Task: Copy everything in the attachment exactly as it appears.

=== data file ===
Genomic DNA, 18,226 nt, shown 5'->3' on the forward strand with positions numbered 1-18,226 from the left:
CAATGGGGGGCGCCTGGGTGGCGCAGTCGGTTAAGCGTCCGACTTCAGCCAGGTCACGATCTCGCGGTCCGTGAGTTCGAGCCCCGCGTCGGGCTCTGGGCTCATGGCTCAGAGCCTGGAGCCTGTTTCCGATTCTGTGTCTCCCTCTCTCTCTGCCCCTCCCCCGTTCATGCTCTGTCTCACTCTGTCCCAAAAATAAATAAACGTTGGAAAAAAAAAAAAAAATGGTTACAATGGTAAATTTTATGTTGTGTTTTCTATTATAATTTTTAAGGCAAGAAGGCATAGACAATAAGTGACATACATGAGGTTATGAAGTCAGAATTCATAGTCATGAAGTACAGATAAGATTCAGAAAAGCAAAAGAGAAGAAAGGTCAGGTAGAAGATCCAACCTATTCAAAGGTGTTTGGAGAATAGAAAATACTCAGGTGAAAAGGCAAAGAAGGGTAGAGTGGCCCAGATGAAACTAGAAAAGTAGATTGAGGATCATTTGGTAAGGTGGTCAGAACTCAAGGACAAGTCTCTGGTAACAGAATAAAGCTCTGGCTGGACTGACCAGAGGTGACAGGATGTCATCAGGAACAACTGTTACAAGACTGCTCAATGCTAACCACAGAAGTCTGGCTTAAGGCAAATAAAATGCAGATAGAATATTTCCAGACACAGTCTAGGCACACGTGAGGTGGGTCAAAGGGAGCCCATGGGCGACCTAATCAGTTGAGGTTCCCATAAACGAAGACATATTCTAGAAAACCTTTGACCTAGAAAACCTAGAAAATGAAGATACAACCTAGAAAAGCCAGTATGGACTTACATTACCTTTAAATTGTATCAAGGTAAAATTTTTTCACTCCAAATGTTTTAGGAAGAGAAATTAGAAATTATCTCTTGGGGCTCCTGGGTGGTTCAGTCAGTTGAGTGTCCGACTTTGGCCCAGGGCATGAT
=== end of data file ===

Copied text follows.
Genomic DNA, 18,226 nt, shown 5'->3' on the forward strand with positions numbered 1-18,226 from the left:
CAATGGGGGGCGCCTGGGTGGCGCAGTCGGTTAAGCGTCCGACTTCAGCCAGGTCACGATCTCGCGGTCCGTGAGTTCGAGCCCCGCGTCGGGCTCTGGGCTCATGGCTCAGAGCCTGGAGCCTGTTTCCGATTCTGTGTCTCCCTCTCTCTCTGCCCCTCCCCCGTTCATGCTCTGTCTCACTCTGTCCCAAAAATAAATAAACGTTGGAAAAAAAAAAAAAAATGGTTACAATGGTAAATTTTATGTTGTGTTTTCTATTATAATTTTTAAGGCAAGAAGGCATAGACAATAAGTGACATACATGAGGTTATGAAGTCAGAATTCATAGTCATGAAGTACAGATAAGATTCAGAAAAGCAAAAGAGAAGAAAGGTCAGGTAGAAGATCCAACCTATTCAAAGGTGTTTGGAGAATAGAAAATACTCAGGTGAAAAGGCAAAGAAGGGTAGAGTGGCCCAGATGAAACTAGAAAAGTAGATTGAGGATCATTTGGTAAGGTGGTCAGAACTCAAGGACAAGTCTCTGGTAACAGAATAAAGCTCTGGCTGGACTGACCAGAGGTGACAGGATGTCATCAGGAACAACTGTTACAAGACTGCTCAATGCTAACCACAGAAGTCTGGCTTAAGGCAAATAAAATGCAGATAGAATATTTCCAGACACAGTCTAGGCACACGTGAGGTGGGTCAAAGGGAGCCCATGGGCGACCTAATCAGTTGAGGTTCCCATAAACGAAGACATATTCTAGAAAACCTTTGACCTAGAAAACCTAGAAAATGAAGATACAACCTAGAAAAGCCAGTATGGACTTACATTACCTTTAAATTGTATCAAGGTAAAATTTTTTCACTCCAAATGTTTTAGGAAGAGAAATTAGAAATTATCTCTTGGGGCTCCTGGGTGGTTCAGTCAGTTGAGTGTCCGACTTTGGCCCAGGGCATGAT